Session 2: Gambling With the Economy by Roger Lowenstein

Posted March 13, 2011 in Learning. Tagged: ,

April 20, 2010
WHILE the Securities and Exchange Commission’s allegations that Goldman Sachs defrauded clients is certainly big news, the case also raises a far broader issue that goes to the heart of how Wall Street has strayed from its intended mission.

Wall Street’s purpose, you will recall, is to raise money for industry: to finance steel mills and technology companies and, yes, even mortgages. But the collateralized debt obligations involved in the Goldman trades, like billions of dollars of similar trades sponsored by most every Wall Street firm, raised nothing for nobody. In essence, they were simply a side bet — like those in a casino — that allowed speculators to increase society’s mortgage wager without financing a single house.

The mortgage investment that is the focus of the S.E.C.’s civil lawsuit against Goldman, Abacus 2007-AC1, didn’t contain any actual mortgage bonds. Rather, it was made up of credit default swaps that “referenced” such bonds. Thus the investors weren’t truly “investing” — they were gambling on the success or failure of the bonds that actually did own mortgages. Some parties bet that the mortgage bonds would pay off; others (notably the hedge fund manager John Paulson) bet that they would fail. But no actual bonds — and no actual mortgages — were created or owned by the parties involved.

The S.E.C. suit charges that the bonds referenced in Goldman’s Abacus deal were hand-picked (by Mr. Paulson) to fail. Goldman says that Abacus merely allowed Mr. Paulson to bet one way and investors to bet the other. But either way, is this the proper function of Wall Street? Is this the sort of activity we want within regulated (and implicitly Federal Reserve-protected) banks like Goldman?

While such investments added nothing of value to the mortgage industry, they weren’t harmless. They were one reason the housing bust turned out to be more destructive than anyone predicted. Initially, remember, the Federal Reserve chairman, Ben Bernanke, and others insisted that the damage would be confined largely to subprime loans, which made up only a small part of the mortgage market. But credit default swaps greatly multiplied the subprime bet. In some cases, a single mortgage bond was referenced in dozens of synthetic securities. The net effect: investments like Abacus raised society’s risk for no productive gain.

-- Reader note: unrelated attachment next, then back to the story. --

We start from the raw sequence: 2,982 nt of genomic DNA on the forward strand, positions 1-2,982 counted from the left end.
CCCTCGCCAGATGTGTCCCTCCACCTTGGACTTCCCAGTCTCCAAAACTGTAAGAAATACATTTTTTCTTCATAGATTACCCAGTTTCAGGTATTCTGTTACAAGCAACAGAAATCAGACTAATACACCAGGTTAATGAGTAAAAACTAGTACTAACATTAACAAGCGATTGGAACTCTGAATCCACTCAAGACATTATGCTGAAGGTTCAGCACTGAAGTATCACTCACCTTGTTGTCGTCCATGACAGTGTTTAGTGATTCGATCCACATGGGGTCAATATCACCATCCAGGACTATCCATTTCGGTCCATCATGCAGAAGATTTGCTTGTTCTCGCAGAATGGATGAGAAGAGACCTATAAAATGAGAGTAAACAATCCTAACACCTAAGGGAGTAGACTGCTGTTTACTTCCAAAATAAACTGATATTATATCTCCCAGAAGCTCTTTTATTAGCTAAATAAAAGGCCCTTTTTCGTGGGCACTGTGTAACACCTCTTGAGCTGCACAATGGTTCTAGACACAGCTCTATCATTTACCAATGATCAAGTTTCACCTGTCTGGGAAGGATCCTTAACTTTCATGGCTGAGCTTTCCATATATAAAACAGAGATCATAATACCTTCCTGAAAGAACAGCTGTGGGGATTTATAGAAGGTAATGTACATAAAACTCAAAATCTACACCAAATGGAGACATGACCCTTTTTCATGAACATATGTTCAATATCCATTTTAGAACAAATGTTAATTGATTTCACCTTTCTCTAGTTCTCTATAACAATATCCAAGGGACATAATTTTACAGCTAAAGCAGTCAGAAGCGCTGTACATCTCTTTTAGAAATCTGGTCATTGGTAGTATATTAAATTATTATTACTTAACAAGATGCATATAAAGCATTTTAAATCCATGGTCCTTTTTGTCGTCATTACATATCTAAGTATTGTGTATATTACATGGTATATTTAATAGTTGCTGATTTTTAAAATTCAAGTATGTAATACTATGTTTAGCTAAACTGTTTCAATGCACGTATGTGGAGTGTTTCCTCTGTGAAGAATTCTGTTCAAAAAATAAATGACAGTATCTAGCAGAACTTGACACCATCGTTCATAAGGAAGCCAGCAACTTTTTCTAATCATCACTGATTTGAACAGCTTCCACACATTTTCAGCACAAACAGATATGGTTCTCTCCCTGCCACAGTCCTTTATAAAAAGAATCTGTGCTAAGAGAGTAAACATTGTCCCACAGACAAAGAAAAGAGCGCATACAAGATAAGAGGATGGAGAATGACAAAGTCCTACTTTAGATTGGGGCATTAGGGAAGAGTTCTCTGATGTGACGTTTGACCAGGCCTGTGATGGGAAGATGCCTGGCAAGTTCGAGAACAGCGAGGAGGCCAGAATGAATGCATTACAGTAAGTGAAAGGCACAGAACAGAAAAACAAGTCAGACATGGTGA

In a free-market economy, we want people making considered calculations of risk. But buyers and sellers of credit default swaps often have no stake in the underlying instrument. Such swaps function like an insurance policy. One party collects a fee for promising to, in effect, insure a bond; the other party makes the premium payments, and gets a big payoff if the bond goes bad.

Banks that have lent money to questionable borrowers use swaps as a hedge — if their loans go bad, the bank makes up for the loss by collecting on the swap. The problem is that swaps are open to anyone — even parties with nothing to insure. Allowing speculators to bet on entities in which they have no stake is similar to letting your neighbor take out an insurance policy on your life.

And even when these instruments are used by banks to hedge against potential defaults, they raise a moral hazard. Banks are less likely to scrutinize mortgages and other loans they make if they know they can reduce risk using swaps. The very ease with which derivatives allow each party to “transfer” risk means that no one party worries as much about its own risk. But, irrespective of who is holding the hot potato when the music stops, the net result is a society with more risk overall.

As it considers its financial reform options, Congress’s first priority should be to end the culture that “financializes” every economic outcome, that turns every mortgage or bond issue into a lottery — often with second- and third-order securities that amount to wagers on wagers of numbing complexity.

First, it should insist that all derivatives trade on exchanges and in standard contracts — not in customized, build-to-suit arrangements like the ones Goldman created. Wall Street might have legal grounds to fight this — after all, a derivative is a contract between private parties. But the financial bailout has demonstrated that big Wall Street banks fall firmly within Washington’s regulatory authority, and regulation confers implicit bailout protection. Protected entities should not be using (potentially) public capital to run non-productive gambling tables.

Second, Congress should take up the question of whether parties with no stake in the underlying instrument should be allowed to buy or sell credit default swaps. If it doesn’t ban the practice, it should at least mandate that regulators set stiff capital requirements on swaps for such parties so that they will not overleverage themselves again to society’s detriment. Also, tax policy could be changed to skew heavily against swaps contracts that are held for short-term periods.

The government would not look fondly on Caesar’s Palace if it opened a table for wagering on corporate failure. It should not give greater encouragement for Goldman Sachs to do so.

Roger Lowenstein is a contributing writer for The Times Magazine and the author of “The End of Wall Street.”
Copyright 2010 The New York Times Company